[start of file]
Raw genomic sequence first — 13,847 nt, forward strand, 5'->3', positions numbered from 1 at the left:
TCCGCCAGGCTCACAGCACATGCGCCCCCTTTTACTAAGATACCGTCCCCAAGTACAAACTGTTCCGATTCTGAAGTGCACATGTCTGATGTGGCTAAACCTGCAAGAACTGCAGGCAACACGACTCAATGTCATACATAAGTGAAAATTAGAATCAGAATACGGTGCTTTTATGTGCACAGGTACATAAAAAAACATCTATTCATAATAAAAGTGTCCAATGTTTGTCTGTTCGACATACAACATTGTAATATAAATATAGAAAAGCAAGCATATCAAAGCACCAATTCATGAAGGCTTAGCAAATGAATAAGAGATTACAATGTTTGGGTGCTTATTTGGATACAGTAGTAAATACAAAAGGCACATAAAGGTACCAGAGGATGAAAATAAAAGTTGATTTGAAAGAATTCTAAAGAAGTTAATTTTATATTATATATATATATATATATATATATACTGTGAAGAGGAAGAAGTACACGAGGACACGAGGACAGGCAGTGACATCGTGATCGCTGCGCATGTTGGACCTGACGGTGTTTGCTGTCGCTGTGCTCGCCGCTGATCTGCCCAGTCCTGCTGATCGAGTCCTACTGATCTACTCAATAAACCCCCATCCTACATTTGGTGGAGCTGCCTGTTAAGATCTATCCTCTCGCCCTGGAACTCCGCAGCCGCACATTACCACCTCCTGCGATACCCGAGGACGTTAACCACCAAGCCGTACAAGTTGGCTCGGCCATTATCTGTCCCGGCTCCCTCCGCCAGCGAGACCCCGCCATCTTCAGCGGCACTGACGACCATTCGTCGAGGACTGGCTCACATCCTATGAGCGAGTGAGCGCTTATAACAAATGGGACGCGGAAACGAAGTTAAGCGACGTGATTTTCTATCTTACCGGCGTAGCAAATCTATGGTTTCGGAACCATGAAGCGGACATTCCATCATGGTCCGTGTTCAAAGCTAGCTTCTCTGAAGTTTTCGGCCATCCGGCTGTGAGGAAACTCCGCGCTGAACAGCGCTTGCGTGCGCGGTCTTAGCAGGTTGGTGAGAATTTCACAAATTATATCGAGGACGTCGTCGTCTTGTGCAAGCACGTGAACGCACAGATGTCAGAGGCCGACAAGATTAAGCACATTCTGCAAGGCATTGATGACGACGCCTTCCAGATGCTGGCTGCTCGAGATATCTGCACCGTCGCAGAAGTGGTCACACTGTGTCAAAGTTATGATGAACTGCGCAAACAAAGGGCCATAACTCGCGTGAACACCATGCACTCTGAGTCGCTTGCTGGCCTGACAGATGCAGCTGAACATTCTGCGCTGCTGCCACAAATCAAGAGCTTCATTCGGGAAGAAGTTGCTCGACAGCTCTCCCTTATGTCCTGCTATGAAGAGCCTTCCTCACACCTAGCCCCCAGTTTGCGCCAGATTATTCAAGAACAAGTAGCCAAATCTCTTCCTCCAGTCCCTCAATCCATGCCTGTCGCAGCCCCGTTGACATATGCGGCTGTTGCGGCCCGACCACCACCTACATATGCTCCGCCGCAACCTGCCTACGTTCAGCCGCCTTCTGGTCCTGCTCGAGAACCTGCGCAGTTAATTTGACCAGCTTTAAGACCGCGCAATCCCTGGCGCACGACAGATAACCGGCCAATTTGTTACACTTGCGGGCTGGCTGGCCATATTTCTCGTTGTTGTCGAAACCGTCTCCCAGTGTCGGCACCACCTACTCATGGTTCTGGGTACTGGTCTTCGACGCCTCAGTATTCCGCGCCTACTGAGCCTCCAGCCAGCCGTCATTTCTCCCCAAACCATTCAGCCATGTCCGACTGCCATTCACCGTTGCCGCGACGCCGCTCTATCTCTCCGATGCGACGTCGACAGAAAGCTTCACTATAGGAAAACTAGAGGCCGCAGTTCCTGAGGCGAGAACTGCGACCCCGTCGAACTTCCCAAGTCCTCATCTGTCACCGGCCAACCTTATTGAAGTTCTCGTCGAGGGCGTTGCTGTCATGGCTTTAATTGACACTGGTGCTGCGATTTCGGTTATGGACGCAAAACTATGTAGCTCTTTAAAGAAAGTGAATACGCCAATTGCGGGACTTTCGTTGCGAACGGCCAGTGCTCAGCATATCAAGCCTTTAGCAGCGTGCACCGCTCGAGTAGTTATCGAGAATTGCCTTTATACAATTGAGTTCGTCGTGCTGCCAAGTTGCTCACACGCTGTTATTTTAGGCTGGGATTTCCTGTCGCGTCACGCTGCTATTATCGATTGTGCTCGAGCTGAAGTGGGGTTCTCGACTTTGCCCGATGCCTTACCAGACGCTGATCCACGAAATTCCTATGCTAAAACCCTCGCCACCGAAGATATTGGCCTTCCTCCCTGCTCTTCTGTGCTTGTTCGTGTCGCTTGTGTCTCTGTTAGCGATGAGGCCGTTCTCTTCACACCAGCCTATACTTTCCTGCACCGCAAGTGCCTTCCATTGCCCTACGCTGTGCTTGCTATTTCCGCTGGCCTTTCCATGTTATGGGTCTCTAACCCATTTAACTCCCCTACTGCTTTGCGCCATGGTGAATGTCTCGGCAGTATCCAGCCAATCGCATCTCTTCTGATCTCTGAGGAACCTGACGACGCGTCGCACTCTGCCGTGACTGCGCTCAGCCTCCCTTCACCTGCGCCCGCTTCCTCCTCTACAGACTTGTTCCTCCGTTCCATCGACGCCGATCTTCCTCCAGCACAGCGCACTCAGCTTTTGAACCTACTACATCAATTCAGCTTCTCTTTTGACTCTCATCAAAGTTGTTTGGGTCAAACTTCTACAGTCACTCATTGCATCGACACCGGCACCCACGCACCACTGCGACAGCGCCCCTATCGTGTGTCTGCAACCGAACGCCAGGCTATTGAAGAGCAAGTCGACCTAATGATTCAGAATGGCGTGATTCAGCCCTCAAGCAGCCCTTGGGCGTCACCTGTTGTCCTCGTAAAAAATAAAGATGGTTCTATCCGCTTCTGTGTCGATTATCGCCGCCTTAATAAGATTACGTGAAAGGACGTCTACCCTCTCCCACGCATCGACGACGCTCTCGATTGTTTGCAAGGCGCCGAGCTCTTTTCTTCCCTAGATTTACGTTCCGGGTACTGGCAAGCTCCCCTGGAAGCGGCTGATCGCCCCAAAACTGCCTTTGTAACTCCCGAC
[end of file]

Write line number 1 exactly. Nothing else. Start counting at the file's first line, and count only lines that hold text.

Raw genomic sequence first — 13,847 nt, forward strand, 5'->3', positions numbered from 1 at the left: